4 Things to Know When Applying for a Reporting Job

 

Journalism is changing. There is no way around it. People are getting their news through social media links showing up their newsfeed more often than the homepage of The Washington Post. Video is consumed more than words and if you don’t get the story, sometimes you have to give someone else credit rather than re-report it.

Mike Royko may be rolling in his grave, but the most important job as a reporter is to disseminate information and put it into context. As much as I love the flourishes of Gay Talese and Buzz Bissinger, they are a luxury these days.

So here are four tips on how to get an editor’s attention when applying for a reporting job.

  1. Learn how to use Facebook and Twitter well. This is the way people get their news. If you know how to promote your work, crowdsource and talk with the community you cover through social media then an editor will take a second look at your resume no matter how traditional your background.
  2. Learn to shoot and edit video. A 45-second video will always get more hits on a website than a flawlessly written, 1,500-word article. It’s a shame, but it’s true. So take out your iPhone when covering an event and shoot some interesting footage. If you’re adventurous, take a class in Final Cut and learn how to edit video as well. It’s not difficult to get up a short, simple video to go along with a story and it will drive traffic to that story.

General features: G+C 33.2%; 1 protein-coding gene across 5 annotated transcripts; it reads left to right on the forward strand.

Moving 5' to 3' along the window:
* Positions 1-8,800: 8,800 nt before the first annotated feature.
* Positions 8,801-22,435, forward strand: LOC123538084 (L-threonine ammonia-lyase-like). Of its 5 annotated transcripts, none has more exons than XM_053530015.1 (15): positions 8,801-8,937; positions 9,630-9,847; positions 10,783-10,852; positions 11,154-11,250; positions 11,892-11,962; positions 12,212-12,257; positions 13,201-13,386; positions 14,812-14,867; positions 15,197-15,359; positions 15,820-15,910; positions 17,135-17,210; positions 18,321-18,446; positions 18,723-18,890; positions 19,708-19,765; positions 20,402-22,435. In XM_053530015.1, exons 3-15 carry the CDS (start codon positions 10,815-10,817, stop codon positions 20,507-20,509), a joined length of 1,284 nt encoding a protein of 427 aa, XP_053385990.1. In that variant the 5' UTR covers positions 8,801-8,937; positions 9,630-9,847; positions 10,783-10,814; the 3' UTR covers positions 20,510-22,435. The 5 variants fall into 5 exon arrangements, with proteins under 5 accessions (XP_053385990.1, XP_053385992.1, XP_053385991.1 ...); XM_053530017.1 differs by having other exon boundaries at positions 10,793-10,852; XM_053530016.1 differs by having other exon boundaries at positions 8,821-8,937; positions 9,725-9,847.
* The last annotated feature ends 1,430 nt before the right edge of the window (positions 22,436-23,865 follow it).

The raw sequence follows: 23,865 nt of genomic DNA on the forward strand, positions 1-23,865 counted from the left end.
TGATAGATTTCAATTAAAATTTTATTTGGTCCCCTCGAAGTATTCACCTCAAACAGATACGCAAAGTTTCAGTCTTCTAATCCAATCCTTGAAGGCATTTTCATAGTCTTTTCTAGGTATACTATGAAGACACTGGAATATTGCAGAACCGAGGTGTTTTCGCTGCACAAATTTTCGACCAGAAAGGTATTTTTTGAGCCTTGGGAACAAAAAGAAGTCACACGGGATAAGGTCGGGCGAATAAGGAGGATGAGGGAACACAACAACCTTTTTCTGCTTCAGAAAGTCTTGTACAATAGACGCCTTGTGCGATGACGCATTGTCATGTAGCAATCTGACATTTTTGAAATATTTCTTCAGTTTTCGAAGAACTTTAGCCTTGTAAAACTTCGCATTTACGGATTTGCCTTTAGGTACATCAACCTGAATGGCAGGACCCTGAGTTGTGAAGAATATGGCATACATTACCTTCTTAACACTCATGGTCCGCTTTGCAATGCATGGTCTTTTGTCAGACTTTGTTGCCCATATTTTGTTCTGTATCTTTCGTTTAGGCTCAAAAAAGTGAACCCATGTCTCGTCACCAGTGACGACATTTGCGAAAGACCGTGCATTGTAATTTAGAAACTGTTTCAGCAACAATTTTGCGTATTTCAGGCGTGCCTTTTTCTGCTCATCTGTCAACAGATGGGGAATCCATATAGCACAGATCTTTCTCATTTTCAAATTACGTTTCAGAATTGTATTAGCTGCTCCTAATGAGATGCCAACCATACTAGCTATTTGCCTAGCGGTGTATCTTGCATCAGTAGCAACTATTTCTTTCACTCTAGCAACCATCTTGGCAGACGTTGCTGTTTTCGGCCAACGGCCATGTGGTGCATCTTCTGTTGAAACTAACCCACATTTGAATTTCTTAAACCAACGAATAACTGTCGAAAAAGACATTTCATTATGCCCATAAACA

3. Embrace aggregation. Sometimes, no matter how good you are, you miss a story. It happens. But instead of re-reporting it like the old days, aggregate the information and give credit to the source. Always give credit to the source. Then, beef up the aggregation with some context. Take those basic facts from the other story and show people why they’re important.
  4. Don’t downplay your traditional journalism skills. Those skills are important. Even if you are a social media maven who gets tons of web traffic, your work will be useless if you can’t report and write and if you don’t have great news judgment. Traditional newsrooms are changing, but the ethics of reporting and the values of the old guard should never be forgotten.

 

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About Ryan McDermott

Ryan McDermott is a journalist and writer living in Washington, D.C. He’s held just about every job in a newsroom over the last eight years and has fumbled three attempts at writing a novel. Ryan enjoys listening to Taylor Swift just as much as reading David Foster Wallace and has no problem watching Die Hard while hanging a Robert Motherwell print.

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